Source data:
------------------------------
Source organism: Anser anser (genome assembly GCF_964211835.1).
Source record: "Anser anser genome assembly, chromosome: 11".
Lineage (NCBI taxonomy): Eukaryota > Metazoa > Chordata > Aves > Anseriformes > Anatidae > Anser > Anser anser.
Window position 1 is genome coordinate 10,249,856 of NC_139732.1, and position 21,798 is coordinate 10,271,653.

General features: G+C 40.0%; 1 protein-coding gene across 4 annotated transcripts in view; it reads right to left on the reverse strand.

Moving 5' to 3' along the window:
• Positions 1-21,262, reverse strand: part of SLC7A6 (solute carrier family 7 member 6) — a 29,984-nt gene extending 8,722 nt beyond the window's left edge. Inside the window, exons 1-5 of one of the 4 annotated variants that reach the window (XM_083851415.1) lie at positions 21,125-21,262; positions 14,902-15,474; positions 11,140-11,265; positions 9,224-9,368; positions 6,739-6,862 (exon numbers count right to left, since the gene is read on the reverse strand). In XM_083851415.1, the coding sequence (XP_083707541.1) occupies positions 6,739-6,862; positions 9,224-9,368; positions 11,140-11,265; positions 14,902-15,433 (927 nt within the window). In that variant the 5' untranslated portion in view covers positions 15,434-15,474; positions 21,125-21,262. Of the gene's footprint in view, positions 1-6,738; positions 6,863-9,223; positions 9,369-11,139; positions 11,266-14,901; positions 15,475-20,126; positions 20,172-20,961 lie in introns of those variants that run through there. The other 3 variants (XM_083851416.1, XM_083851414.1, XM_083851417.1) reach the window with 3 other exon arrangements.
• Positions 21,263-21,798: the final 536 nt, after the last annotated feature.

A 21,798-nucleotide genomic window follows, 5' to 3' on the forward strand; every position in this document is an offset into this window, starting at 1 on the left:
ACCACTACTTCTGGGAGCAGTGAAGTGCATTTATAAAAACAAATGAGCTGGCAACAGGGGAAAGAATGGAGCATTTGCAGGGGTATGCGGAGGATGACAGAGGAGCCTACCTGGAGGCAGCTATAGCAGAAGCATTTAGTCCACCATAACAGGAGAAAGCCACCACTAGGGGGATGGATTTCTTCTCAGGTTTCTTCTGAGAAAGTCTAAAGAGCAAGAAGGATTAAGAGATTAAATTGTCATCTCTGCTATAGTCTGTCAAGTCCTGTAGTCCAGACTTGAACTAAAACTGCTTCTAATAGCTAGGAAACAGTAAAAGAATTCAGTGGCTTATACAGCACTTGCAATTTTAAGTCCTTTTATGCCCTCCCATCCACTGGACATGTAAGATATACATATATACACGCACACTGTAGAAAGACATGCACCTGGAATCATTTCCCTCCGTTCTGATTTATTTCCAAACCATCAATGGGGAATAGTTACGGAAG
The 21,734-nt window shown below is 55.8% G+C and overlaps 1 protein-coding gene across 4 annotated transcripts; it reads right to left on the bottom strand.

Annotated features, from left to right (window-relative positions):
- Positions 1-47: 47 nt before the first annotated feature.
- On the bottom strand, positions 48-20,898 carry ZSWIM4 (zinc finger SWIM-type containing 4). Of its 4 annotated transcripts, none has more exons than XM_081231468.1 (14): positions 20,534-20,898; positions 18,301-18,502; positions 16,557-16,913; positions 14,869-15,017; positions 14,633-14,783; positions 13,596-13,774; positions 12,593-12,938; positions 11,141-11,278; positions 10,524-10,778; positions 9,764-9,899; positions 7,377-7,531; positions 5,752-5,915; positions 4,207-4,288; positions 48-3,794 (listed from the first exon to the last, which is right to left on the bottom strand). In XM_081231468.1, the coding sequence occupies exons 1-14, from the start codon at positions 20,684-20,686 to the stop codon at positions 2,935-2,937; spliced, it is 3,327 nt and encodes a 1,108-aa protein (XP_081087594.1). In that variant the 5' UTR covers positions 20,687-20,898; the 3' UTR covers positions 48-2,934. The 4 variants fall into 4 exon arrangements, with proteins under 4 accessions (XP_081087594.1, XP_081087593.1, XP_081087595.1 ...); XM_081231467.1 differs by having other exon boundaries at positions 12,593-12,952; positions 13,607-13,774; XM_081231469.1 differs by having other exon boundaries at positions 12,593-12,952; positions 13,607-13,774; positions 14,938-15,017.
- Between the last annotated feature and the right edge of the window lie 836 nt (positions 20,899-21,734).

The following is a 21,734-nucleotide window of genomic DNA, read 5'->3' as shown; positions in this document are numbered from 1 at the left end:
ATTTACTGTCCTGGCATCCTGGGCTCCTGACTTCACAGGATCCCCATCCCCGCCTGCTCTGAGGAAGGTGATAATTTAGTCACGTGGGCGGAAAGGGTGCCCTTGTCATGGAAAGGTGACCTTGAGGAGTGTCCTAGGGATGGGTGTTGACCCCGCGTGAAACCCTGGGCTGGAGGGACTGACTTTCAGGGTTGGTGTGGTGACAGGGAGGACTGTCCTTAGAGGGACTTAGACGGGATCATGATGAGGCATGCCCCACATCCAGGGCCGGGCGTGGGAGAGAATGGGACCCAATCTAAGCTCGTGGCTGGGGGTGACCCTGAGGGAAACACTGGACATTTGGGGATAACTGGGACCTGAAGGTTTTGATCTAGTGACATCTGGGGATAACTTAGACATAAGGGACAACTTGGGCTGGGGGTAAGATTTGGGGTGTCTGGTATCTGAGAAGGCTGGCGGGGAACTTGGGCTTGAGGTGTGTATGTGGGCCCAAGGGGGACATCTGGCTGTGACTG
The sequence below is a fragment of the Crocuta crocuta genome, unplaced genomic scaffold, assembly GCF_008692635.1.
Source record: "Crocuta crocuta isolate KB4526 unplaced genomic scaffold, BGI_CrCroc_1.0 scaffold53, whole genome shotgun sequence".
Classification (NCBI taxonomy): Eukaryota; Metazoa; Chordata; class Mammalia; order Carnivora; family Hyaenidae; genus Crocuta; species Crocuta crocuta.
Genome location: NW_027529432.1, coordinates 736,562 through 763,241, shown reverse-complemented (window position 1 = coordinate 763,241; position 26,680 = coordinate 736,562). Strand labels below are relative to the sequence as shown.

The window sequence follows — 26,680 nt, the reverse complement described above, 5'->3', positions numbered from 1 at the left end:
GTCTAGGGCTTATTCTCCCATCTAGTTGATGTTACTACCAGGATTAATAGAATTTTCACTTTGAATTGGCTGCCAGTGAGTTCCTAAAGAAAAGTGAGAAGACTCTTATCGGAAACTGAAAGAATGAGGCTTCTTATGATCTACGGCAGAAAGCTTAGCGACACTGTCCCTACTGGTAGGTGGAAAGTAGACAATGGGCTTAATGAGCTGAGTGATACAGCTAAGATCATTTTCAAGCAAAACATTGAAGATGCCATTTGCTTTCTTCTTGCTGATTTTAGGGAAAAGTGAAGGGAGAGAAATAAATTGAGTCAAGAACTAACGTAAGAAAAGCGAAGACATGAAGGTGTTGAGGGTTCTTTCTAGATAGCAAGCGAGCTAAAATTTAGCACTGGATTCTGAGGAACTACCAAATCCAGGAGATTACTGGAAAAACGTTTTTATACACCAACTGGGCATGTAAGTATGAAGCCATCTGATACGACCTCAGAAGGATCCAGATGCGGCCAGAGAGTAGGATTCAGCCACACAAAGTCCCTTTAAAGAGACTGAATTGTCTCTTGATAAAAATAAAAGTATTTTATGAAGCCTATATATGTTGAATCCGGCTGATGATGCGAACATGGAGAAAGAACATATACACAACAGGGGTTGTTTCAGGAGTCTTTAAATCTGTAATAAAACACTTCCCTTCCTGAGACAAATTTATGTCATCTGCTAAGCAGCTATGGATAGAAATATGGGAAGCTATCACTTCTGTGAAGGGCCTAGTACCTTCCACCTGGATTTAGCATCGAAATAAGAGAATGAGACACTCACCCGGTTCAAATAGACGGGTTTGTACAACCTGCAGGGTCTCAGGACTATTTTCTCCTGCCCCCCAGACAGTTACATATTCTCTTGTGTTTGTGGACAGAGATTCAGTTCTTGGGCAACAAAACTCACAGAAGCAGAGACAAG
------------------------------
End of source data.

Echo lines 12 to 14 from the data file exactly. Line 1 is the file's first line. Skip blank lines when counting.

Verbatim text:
Annotated features, from left to right (window-relative positions):
- Positions 1-47: 47 nt before the first annotated feature.
- On the bottom strand, positions 48-20,898 carry ZSWIM4 (zinc finger SWIM-type containing 4). Of its 4 annotated transcripts, none has more exons than XM_081231468.1 (14): positions 20,534-20,898; positions 18,301-18,502; positions 16,557-16,913; positions 14,869-15,017; positions 14,633-14,783; positions 13,596-13,774; positions 12,593-12,938; positions 11,141-11,278; positions 10,524-10,778; positions 9,764-9,899; positions 7,377-7,531; positions 5,752-5,915; positions 4,207-4,288; positions 48-3,794 (listed from the first exon to the last, which is right to left on the bottom strand). In XM_081231468.1, the coding sequence occupies exons 1-14, from the start codon at positions 20,684-20,686 to the stop codon at positions 2,935-2,937; spliced, it is 3,327 nt and encodes a 1,108-aa protein (XP_081087594.1). In that variant the 5' UTR covers positions 20,687-20,898; the 3' UTR covers positions 48-2,934. The 4 variants fall into 4 exon arrangements, with proteins under 4 accessions (XP_081087594.1, XP_081087593.1, XP_081087595.1 ...); XM_081231467.1 differs by having other exon boundaries at positions 12,593-12,952; positions 13,607-13,774; XM_081231469.1 differs by having other exon boundaries at positions 12,593-12,952; positions 13,607-13,774; positions 14,938-15,017.